Palm Beach County administrator: We’re not a sanctuary county

trumpsanctuaryOn Thursday night — around the time the mayor of Miami-Dade County relented to pressure from the Trump administration about Miami-Dade’s designation of “sanctuary county” — Palm Beach County commissioners received an email from a “tax paying, registered democrat voting citizen” who urged them to follow the lead of their neighbor to the south.

There’s one problem.

“We never considered ourselves a sanctuary county,” Deputy County Administrator Jon Van Arnam said. “The board of county commissioners never took any action to make ourselves a sanctuary county.”

Sheriff’s spokeswoman Teri Barbera said in a statement that it’s Sheriff Ric Bradshaw’s policy “to follow Federal law as it relates to federal immigration detention requests. Furthermore, ‘PBC never has been or will be a sanctuary county’, per (Bradshaw.)”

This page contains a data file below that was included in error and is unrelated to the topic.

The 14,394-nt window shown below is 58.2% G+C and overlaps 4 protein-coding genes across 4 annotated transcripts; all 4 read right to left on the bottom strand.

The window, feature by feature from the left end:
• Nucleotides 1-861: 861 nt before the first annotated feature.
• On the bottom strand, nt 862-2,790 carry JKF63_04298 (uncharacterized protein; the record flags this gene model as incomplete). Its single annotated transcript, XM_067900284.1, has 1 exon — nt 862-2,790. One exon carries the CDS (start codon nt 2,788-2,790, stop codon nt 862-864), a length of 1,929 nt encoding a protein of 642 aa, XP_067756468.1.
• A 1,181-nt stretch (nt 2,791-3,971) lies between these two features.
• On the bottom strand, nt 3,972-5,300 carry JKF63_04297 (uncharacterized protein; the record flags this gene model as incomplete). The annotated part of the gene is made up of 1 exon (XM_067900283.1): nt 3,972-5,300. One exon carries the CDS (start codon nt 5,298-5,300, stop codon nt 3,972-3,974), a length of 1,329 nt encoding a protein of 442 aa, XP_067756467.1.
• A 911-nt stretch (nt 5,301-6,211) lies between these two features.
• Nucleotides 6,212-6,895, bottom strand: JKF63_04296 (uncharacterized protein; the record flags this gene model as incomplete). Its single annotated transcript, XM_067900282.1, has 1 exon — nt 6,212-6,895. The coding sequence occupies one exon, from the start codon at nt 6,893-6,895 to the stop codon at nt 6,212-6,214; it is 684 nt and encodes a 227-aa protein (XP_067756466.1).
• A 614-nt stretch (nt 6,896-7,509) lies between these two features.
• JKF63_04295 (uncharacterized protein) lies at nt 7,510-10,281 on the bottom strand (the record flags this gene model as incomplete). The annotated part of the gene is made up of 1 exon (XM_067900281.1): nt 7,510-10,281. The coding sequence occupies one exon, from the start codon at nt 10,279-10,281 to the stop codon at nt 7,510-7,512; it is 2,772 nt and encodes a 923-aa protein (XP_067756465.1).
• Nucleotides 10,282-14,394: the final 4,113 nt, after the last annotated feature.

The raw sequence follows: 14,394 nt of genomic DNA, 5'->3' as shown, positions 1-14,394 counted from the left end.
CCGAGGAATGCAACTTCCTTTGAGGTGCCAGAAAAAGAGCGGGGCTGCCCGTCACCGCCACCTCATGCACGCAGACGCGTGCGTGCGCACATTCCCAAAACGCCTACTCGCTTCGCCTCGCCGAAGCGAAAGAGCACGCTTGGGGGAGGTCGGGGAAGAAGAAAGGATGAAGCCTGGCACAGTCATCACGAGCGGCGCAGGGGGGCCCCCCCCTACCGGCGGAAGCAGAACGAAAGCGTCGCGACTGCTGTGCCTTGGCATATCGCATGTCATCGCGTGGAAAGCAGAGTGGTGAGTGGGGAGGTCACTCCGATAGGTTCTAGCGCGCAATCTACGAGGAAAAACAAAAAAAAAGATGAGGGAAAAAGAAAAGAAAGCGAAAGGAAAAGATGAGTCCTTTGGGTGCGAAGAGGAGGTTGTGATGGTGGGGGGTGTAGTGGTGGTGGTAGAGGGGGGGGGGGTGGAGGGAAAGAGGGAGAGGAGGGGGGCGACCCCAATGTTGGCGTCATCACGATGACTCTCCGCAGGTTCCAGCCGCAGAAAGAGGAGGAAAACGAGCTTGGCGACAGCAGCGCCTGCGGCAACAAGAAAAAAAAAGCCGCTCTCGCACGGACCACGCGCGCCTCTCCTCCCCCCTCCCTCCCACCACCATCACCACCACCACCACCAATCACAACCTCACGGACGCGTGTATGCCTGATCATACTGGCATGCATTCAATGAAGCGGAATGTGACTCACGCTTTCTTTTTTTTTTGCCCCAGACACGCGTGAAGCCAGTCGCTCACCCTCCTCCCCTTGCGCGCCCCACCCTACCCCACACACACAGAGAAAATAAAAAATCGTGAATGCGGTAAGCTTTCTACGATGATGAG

Trump said earlier this week sanctuary cities — locales that don’t cooperate with immigration authorities — could lose millions of federal dollars. Many cities are vowing legal action, arguing the threatened punishment would be unconstitutional.

“Right decision. Strong,” the president tweeted Friday morning of the Miami-Dade action.

To read more, go later to mypalmbeachpost.com.

New Palm Beach County Property Appraiser Dorothy Jacks sworn in

Dorothy Jacks, longtime chief deputy to Gary Nikolits, is sworn in by retired Judge Mary Lupoi at the 1916 Palm Beach County Courthouse Tuesday, January 3, 2017. (Lannis Waters / The Palm Beach Post)
Dorothy Jacks, longtime chief deputy to Gary Nikolits, is sworn in by retired Judge Mary Lupoi at the 1916 Palm Beach County Courthouse Tuesday, January 3, 2017. (Lannis Waters / The Palm Beach Post)

In the main courtroom of the historic 1916 Palm Beach County Courthouse, whose first tenant a century ago was Palm Beach County’s “tax assessor,” that post’s ninth incarnation was sworn in Tuesday.

With a big smile, and with her family looking on from the old jury box, new Palm Beach County Property Appraiser — that’s the title now — Dorothy Jacks took the oath of office from a woman whose children she’d baby-sat as a 13-year-old in Palm Beach Gardens: retired Palm Beach County Circuit Judge Mary Lupo.